You will be expected to use the library and its resources extensively for your research. In order to assist you with using information resources effectively and succeed in your studies, the librarians have designed a course call information literacy (IL).
What is IL?
Have a look at the diagram below:
The IL course will empower you with skills to collect, analyse, organize and critically evaluate information from a variety of sources and use the information appropriately and responsibly. Look out for dates on IL courses on the library notice boards or contact your Subject Librarian.
|Analyzing the topic and formulating a research strategy|
|Find information resources to increase familiarity with your topic|
|Identify keywords and other related words on the topic|
|Critically identify, find and analyze and select relevant information|
|Construct an effective search strategy|
Selecting a research topic
Choosing a unique dissertation topic is a lengthy and important process. Getting it right will mean you enjoy writing this key piece of work and are well on your way to obtaining a great grade. However, rushing into a title simply because it flows well, or seems unusual, can result in a lacklustre essay and many sleepless nights. Start planning your dissertation well in advance, giving you plenty of time for each stage in the process. For most postgraduate qualifications, students need to submit a comprehensive proposal that demonstrates not only original thought, but a sound foundation and the beginnings of thorough research.
How do you think of a unique idea?
Initially, unique dissertation ideas are often the result of a verbal collaboration; this could be between the student and either a friend or tutor. It’s rare that the ideal topic will just turn up in your head – choosing which path to follow is matter of identifying which question can develop your passion for the subject. It should also have further study potential, possibly encompassing a number of sub-questions. A good unique dissertation idea should be enjoyable to write, whilst also giving you a chance to show off your powers of argument and breadth of understanding. The themes covered by your postgraduate course maybe many and varied, so be open to a variety of topics, without losing sight of the ideas which appeal to you personally.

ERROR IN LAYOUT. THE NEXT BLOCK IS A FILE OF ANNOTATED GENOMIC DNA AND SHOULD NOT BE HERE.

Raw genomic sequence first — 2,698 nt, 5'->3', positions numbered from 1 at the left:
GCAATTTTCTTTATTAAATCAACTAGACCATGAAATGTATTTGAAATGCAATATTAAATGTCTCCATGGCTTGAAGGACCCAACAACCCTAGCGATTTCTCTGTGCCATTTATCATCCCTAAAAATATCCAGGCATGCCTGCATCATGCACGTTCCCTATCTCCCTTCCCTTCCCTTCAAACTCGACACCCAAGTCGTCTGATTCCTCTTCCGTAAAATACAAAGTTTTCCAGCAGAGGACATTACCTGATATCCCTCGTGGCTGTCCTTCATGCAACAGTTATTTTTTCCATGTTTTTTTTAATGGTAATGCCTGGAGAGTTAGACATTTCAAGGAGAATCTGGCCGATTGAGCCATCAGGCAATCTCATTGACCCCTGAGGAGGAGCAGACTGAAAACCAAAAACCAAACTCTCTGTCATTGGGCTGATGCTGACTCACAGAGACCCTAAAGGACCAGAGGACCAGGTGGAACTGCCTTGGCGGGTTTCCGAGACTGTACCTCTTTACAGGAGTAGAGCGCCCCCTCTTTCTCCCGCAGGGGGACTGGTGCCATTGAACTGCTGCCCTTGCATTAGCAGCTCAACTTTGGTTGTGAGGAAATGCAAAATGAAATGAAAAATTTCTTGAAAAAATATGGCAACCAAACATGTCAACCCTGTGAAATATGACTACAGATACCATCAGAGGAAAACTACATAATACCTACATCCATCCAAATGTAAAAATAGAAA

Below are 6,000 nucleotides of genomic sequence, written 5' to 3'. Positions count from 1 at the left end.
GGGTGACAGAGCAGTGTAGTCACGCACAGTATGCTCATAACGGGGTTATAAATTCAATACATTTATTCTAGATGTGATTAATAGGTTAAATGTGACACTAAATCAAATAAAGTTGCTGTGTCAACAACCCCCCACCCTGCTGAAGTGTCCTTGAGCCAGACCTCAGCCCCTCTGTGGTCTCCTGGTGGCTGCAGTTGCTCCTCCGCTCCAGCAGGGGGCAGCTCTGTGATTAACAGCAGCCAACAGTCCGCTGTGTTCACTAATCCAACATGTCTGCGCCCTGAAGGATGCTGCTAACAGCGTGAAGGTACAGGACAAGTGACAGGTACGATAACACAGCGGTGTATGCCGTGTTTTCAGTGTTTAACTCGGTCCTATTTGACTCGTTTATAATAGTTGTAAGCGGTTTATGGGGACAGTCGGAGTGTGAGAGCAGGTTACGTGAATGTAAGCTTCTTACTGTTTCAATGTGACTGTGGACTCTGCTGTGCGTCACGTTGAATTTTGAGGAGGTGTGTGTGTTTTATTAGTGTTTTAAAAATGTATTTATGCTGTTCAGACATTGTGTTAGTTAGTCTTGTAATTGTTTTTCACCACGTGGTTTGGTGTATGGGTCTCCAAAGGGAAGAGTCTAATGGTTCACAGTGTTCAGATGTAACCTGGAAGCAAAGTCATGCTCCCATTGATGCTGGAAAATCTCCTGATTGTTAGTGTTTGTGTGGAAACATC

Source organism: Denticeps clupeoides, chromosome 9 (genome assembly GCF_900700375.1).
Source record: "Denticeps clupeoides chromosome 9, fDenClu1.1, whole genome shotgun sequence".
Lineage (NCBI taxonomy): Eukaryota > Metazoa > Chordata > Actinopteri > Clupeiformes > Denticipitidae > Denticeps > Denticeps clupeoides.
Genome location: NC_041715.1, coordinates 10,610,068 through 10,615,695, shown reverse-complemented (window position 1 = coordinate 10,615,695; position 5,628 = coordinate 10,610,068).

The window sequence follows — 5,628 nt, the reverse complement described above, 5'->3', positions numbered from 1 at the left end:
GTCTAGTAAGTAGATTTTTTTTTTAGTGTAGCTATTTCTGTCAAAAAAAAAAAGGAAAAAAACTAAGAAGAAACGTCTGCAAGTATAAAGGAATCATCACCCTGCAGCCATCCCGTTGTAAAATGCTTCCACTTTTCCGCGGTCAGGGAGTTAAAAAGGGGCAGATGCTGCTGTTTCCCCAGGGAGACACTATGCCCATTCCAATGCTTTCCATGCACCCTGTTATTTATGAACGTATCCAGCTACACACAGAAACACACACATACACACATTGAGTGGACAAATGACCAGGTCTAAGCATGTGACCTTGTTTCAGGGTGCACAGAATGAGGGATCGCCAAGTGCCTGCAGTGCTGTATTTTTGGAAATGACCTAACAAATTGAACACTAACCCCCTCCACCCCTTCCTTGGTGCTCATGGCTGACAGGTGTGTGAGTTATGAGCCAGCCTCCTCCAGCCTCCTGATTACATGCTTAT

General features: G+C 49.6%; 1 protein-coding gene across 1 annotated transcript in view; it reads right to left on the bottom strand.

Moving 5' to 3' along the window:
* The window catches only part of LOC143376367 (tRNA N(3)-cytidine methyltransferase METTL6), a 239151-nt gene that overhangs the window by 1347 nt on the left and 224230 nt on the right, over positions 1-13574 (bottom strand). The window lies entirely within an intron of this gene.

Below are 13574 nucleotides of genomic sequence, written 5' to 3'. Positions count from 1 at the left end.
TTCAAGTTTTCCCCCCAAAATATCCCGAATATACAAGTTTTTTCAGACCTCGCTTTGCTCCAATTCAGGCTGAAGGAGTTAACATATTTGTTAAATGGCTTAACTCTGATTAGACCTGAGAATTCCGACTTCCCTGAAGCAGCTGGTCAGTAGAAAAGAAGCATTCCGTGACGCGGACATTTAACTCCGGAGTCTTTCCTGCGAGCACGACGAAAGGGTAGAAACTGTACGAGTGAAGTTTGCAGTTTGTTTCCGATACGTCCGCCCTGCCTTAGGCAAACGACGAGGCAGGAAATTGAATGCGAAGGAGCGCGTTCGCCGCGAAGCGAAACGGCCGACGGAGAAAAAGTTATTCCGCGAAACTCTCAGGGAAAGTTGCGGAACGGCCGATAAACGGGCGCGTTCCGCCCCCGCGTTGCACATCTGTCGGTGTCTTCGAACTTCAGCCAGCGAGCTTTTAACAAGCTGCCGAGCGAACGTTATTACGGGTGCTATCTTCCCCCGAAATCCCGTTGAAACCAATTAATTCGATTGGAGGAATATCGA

Be realistic in your goals
Next, consider whether you are expert enough in the field to write at the level required. Always set yourself realistic goals, ambition is commendable, but so is handing in a completed piece of work. Spend plenty of time deciding if you have the motivation and time to acquire any new skills, and if this can be done within an allotted timeframe. If not, stick to a topic you feel comfortable and confident with. Remember, the dissertation is an extremely long work, there is always potential for widening or deepening your exploration of the question. So do not be afraid to start with a unique dissertation idea that seems small scale or conventional, so long as the subject has scope, you can diversify and the ideas can be extended.
Do you have the resources to make it a success?
Before committing to a question, consider whether you can research this topic to the necessary standard. You should check what sources are available and how much data can be obtained; starting to write prior to gathering background information may lead to a frustrating dead end. However, finding a few good quality sources is different to having none at all. Try not to let your interest in a marginal topic be dampened by scarcity of information, with enough drive and determination almost any subject can become a success. Past students have investigated ideas as diverse and unusual as the possible existence of unicorns and the significance of Acid House culture, going on to receive a favourable grade from their tutor. Obviously you don’t have to go to those lengths to find a unique dissertation idea, but try to find an interesting topic with the right balance between innovation and workability. Originality is significant so long as you can formulate an effective thesis around your idea.
Don’t be daunted